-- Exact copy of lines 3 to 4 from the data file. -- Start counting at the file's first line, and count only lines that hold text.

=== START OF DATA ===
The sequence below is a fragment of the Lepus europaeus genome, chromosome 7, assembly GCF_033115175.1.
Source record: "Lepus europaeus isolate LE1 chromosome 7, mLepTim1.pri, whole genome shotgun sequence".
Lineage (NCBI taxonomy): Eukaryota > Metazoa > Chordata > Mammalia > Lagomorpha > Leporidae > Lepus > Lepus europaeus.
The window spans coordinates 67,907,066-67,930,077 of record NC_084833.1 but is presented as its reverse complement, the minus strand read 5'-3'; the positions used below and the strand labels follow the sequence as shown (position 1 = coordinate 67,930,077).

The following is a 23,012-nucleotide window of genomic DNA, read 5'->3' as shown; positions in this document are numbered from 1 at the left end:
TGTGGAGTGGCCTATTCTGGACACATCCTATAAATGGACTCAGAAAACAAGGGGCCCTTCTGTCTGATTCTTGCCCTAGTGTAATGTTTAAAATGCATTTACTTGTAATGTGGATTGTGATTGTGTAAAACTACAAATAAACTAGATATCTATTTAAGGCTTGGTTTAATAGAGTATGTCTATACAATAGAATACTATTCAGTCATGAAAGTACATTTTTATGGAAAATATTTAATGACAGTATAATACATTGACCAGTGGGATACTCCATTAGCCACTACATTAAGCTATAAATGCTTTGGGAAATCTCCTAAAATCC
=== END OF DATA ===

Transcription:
Lineage (NCBI taxonomy): Eukaryota > Metazoa > Chordata > Mammalia > Lagomorpha > Leporidae > Lepus > Lepus europaeus.
The window spans coordinates 67,907,066-67,930,077 of record NC_084833.1 but is presented as its reverse complement, the minus strand read 5'-3'; the positions used below and the strand labels follow the sequence as shown (position 1 = coordinate 67,930,077).